Could someone explain the def in 8d? The only meaning for ANADEM I can find is as a head garland.

  4. Eileen says:

    Val. a fillet is also a headband.

  5. Fletch says:

    Eileen (re. your first post), yes I’d forgotten about that so I laughed when it turned up!

  6. Eileen says:

    Fletch: I’d ‘forgotten’, too, as instructed. But it’s amazing what’s retained in the ‘back of the mind’, as Bamber Gascoigne used to say. Nice to know it rang a bell with someone else!

  7. Paul B says:

    Very, very tough words for a daily.

    FER-DE-LANCE, CANID, OPODELDOC, TRACKAGE, ANADEM, LUCITE, ELEMI are all somewhat recondite. As for RIANT, come off it. And with some of the above featuring anagrammed parts (for me unforgiveable in a difficult word), I reckon you were lucky to finish it without solving aids.

    About the easiest for me was MOLESTATION, which I’ve seen clued this way more than once in The G.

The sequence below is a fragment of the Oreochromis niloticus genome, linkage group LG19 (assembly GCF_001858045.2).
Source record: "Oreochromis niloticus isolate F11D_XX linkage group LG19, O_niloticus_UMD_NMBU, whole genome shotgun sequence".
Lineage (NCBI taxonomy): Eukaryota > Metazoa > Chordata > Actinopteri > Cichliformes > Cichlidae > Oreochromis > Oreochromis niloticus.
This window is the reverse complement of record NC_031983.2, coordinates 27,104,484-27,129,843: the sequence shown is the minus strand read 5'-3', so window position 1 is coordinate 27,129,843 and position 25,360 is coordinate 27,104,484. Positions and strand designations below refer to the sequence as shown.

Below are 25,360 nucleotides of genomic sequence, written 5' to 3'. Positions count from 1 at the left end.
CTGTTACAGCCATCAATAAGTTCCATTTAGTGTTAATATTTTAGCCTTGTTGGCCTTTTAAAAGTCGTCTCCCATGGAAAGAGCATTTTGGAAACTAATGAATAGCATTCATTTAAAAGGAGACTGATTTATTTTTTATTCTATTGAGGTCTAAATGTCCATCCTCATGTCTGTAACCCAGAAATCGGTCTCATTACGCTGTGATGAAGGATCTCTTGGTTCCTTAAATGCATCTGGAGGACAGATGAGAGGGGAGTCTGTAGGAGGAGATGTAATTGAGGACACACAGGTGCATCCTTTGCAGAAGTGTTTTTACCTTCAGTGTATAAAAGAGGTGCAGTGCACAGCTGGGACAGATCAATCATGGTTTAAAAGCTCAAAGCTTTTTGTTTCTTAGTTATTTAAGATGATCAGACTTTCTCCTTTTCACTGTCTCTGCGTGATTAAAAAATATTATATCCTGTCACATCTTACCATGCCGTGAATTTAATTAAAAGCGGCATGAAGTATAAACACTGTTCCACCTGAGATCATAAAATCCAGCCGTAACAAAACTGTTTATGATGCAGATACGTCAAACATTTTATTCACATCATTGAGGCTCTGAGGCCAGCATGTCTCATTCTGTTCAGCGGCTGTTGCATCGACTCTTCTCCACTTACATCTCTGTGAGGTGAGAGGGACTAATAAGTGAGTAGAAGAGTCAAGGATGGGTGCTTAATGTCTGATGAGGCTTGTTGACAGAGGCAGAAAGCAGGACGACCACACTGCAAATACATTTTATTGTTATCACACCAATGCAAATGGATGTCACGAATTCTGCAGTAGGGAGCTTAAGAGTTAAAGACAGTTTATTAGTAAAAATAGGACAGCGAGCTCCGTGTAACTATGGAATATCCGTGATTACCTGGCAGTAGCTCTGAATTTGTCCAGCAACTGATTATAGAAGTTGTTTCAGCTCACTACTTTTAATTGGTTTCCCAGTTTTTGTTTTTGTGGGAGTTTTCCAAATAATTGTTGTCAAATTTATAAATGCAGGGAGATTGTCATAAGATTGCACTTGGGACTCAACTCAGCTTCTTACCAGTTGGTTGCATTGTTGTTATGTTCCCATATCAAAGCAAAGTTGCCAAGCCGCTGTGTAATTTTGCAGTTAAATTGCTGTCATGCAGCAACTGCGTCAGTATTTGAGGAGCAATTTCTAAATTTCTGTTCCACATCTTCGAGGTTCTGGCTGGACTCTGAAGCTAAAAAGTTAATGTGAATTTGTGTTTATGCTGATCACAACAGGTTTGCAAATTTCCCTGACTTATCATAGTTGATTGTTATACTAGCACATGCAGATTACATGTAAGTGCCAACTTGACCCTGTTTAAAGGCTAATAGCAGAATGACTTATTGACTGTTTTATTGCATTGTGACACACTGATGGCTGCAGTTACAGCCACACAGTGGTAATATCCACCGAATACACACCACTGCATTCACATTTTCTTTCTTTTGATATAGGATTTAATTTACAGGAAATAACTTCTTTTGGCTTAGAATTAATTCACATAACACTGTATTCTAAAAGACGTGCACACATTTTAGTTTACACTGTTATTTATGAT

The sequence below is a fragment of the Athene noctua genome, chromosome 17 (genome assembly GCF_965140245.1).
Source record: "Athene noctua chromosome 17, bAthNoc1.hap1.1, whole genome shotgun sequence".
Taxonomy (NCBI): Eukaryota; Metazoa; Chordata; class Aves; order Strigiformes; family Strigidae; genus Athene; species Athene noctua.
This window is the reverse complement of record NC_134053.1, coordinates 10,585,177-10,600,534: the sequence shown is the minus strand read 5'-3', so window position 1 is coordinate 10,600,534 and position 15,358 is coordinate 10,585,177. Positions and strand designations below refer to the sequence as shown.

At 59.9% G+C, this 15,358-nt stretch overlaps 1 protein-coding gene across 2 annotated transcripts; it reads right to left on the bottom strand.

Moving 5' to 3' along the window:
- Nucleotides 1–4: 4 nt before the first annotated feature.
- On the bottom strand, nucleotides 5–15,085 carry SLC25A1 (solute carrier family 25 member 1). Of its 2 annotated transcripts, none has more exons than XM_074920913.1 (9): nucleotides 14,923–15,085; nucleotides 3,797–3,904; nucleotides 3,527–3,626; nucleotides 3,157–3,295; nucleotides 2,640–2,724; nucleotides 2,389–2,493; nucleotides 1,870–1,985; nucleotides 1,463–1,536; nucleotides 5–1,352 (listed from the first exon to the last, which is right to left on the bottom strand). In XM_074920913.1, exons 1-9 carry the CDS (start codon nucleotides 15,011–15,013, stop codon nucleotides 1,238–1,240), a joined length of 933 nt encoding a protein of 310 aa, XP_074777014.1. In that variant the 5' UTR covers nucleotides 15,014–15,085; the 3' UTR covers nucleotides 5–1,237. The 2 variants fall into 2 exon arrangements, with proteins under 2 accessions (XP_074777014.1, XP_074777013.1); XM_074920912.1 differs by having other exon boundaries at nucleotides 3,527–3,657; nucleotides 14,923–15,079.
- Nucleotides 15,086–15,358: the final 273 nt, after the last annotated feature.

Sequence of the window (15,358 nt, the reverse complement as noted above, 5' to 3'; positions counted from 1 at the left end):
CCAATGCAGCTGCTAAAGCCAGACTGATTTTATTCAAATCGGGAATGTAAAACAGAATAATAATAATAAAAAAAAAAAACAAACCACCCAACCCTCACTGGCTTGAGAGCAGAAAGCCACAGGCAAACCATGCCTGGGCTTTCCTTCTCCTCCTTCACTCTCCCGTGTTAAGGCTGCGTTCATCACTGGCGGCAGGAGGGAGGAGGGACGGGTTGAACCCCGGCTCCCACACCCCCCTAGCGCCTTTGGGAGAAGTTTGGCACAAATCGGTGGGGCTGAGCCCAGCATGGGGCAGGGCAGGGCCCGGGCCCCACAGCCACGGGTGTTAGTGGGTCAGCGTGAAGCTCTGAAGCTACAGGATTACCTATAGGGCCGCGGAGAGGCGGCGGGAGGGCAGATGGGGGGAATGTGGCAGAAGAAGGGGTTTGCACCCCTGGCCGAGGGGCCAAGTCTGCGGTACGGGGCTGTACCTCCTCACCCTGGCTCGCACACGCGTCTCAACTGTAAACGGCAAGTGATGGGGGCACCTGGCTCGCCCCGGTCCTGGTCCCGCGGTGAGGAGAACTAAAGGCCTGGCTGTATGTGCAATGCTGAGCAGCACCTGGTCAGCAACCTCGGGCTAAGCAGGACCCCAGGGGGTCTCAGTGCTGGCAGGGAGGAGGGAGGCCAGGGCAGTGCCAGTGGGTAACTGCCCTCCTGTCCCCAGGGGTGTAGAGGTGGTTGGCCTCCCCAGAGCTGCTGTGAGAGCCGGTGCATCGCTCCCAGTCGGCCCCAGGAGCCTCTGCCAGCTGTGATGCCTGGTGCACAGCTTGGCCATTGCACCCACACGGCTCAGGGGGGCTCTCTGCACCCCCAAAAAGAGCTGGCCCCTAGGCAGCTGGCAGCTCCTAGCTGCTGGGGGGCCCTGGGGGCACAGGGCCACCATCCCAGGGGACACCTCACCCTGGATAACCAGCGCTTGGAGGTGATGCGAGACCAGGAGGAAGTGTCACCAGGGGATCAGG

8. awf says:

    Agreed — many of the above (certainly KED, OPODELDOC, ANADEM, TRACKAGE, RIANT) not in concise oxford, not in online Chambers, don’t have paper Chambers with me.

    Given that even weekend puzzles say when words are not in Chambers, these were simply too hard for a weekday. Surely a daily should be doable on the train, i.e. without dictionary?

  9. Tom Hutton says:

    I tend to agree with Paul B. Very nice clues but it would have been hard for me to do with confidence without recourse to reference materials. I have never met OPODELDOC before.

  10. Pasquale says: